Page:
The content and opinions expressed in this blog are mine. They do not represent the US Government or US Peace Corps - Jud Dolphin

Tuesday, January 12

It's a Wonderful Life

Finally the holidays are over. It's not that I am complaining. I think I had the best of all possibilities. I got to celebrate both American and Ukrainian versions of the holidays. And I got to travel to Istanbul too. It's a wonderful life and a cheery counterpoint to this cold gray weather.

My holidays start with a visit to my niece and her family for Thanksgiving. They are living in Kiev and I have a great opportunity to be with my family and get to know their two sons - Brendan and Aidan. Both are smart inquisitive boys. They call me "Great" Uncle Jud and who am I to argue with their impeccable judgment.

Thanksgiving is great fun with other international guests. One couple is from Poland and another from the UK. Shannon (Jenny's husband) gives us a little quiz on Thanksgiving history and we all tell a few family tales.

I tell about a time when "Great "Uncle Peter ate a pound of butter from the dinning room table. Mom could not understand where it had gone until she discovered Peter with an empty dish under the table. At least that is the way I remember it.

Holidays pick up with the Ukrainian celebration of St Nicholas Day. At the Hearts of Love Center a big party is held for about 50 children. There are clowns who play a series of games. Miss Konotop, beauty pageant winner and her court of runner-ups, make a surprise appearance. They parade across the room with runway poise. The young girls and older men are delighted.

Then St. Nicholas comes along with another game and a special Bible lesson on the 10 Commandments. Sure its a potpourri of activities but when all get a sack of candy and sit down for cake, everyone is thrilled.

Next I leave on December 22nd for Istanbul. After a 3 1/2 hour delay I arrive near midnight to discover that my checked bag is no where to be found. ""Please help me," I whine to the woman behind the desk. She does not speak real good English, but she reads my exhausted body language well enough. I am close to melt down. I fill out a form (luckily I kept the little bag claim slip) and left with a promise.

The next day, the hostel crew follows up and my bag is found. The night manager teases that he will even place flowers on the bag when it arrives. I awake the next day and my bag is awaiting me...yes, with flowers! Hooray! You can read more about Christmas in Istanbul in my earlier posts.

I returned to Ukraine on December 29th. After a brief stop-over with my niece and family, I catch the Electrechka (electric train) to Konotop. While I was away. a new and more secure door is installed on my apartment. I also see a new cabinet doubling the space for food preparation to about two feet. Wonderful!

Tomorrow is New Years Day. For Ukrainians this holiday is more like American Christmas, but without the religion. Homes are decorated with New Year Trees. I am invited into a family's celebration.

By 10:00 pm we are all gathering at Babushka's house for a meal. Last moment preparations are underway. The 12 year old is excited because this meal features an entire roasted chicken. Yum! The dinner is delicious. As is typical, we nibble and drink and toast for several hours. As midnight arrives, a bottle of champaign is uncorked and hugs are shared.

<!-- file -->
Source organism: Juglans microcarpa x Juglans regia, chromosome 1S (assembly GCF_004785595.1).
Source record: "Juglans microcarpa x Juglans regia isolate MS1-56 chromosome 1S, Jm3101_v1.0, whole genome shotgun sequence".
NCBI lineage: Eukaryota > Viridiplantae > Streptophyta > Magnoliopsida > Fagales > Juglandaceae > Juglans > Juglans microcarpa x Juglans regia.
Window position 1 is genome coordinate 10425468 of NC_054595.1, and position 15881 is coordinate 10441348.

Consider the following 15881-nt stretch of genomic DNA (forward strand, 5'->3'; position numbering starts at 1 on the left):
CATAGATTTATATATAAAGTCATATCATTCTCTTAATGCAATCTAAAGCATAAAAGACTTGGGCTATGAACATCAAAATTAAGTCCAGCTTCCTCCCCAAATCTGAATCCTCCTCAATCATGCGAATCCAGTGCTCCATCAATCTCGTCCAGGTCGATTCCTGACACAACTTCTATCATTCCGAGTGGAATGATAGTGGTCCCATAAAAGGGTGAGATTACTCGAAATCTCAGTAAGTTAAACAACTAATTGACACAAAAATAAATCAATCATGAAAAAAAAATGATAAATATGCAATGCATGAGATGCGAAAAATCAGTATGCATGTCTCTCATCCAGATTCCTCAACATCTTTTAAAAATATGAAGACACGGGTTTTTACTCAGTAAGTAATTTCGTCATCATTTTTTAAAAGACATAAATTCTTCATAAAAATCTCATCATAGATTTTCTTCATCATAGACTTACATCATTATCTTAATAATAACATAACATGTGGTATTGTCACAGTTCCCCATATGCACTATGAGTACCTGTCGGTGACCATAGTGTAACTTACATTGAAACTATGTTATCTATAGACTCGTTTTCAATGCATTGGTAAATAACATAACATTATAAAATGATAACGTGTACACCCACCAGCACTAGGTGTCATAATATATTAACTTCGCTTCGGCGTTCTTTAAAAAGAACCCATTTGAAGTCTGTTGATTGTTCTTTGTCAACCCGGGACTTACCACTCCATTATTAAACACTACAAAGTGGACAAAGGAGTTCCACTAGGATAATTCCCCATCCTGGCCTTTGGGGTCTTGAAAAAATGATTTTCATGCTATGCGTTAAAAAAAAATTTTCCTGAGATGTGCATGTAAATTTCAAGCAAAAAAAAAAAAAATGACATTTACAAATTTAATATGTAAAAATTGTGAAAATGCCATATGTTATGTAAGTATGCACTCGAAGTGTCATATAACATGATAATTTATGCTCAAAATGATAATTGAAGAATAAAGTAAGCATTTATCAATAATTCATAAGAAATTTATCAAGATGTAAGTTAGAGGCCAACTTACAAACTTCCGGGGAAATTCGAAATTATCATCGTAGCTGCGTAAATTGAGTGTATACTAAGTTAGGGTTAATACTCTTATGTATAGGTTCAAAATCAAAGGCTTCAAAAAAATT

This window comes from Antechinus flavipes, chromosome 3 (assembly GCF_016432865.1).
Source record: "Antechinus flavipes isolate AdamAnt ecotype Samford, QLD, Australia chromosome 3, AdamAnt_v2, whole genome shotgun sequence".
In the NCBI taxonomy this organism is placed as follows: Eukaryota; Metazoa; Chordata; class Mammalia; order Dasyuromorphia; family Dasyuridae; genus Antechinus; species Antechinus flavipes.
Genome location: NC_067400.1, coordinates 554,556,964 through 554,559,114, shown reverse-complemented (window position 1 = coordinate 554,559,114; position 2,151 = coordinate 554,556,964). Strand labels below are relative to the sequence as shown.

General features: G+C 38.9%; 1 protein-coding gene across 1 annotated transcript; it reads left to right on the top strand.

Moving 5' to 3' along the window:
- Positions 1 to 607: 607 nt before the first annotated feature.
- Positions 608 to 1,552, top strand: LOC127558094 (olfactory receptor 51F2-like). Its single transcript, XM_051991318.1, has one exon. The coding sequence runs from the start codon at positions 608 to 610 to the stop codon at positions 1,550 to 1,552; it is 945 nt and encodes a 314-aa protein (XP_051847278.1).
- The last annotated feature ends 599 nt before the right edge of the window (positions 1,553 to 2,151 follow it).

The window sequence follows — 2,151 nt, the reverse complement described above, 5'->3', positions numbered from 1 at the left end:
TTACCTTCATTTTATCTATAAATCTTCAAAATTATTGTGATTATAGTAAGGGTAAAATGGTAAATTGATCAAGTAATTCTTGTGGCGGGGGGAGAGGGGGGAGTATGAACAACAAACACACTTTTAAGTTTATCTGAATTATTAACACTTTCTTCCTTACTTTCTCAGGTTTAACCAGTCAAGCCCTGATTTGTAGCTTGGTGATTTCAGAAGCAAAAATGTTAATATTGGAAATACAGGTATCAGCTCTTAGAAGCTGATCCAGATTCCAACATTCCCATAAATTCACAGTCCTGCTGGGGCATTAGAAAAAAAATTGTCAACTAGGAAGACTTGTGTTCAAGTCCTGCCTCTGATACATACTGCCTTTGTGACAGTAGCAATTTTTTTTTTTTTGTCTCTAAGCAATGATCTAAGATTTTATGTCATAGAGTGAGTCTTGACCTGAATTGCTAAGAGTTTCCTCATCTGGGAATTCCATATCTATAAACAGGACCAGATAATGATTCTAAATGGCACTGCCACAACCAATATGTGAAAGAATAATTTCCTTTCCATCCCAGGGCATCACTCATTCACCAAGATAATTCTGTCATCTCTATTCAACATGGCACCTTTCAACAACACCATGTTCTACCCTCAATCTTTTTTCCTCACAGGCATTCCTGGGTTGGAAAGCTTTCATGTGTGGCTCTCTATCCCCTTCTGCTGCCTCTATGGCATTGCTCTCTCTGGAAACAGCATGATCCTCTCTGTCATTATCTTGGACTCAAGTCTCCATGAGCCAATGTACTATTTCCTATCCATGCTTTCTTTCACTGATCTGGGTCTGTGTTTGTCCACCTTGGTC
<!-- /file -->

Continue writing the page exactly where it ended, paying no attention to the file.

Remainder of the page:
A big bouquet of balloons is brought out. Everyone selects and pricks a balloon. We cringe as each explodes. Inside is a wish for the New Year. I think this is a splendid tradition and I pass it on. Simple, yet so magical and fun.

Later, Anna gives me a hand made card, The special New Years wish touches my soul.

We wish you you may enjoy each day in comfort.
We wish you love of friends and family...and piece (sic) within our heart.

We wish you beauty of nature ...that you may enjoy the work of God.
We wish you wisdom to choose priorities...for those things that really matter in life.

We wish you generosity so you may share....all the good things that come to you.
We wish you happiness and joy...and blessings for the New Year.

We wish you the best of everything that you so well deserve.
Happy New Year!

Ukrainian Christmas follows a week later. I track down an Orthodox Church, but I think I missed the worship. Prayers are being said by a priest behind a wall, but there is no worship that I recognize. I must learn more.

A short Marschuka ride takes me to Oksanna who did not want me to be alone on Christmas Eve. My Ukrainian friends are so thoughtful. I vow to emulate their hospitality. It is such an important gift when you are a stranger in a different land.

Oksanna has prepared a wonderful meal and we all sit down for an evening of eating and laughing. Maxim, Oksanna's son, with Babushka.

Their Babushka joins us and at 79 she tells me she does not think of herself as older than 40. "But sometimes my body does not agree." She is healing from nasty fall on the ice. She needs a pair of YakTraxs. So I order her a pair and my friend Jim will forward them to me.

As I leave this loving home, it begins to lightly snow. Few cars or people are on the streets. I cannot help but feel nostalgic...home, family, and friends. It's a Wonderful Life... celebrating both American and Ukrainian holidays.
Town Square, Konotop, Ukraine

1 comment:

  1. Hi Jud... I have been invited to train in the Ukraine for the Peace Corps and will leave on March 29. I want you to know that you and Fran's posting here has been so helpful to me in my decision to go. I hope I can meet you both one day.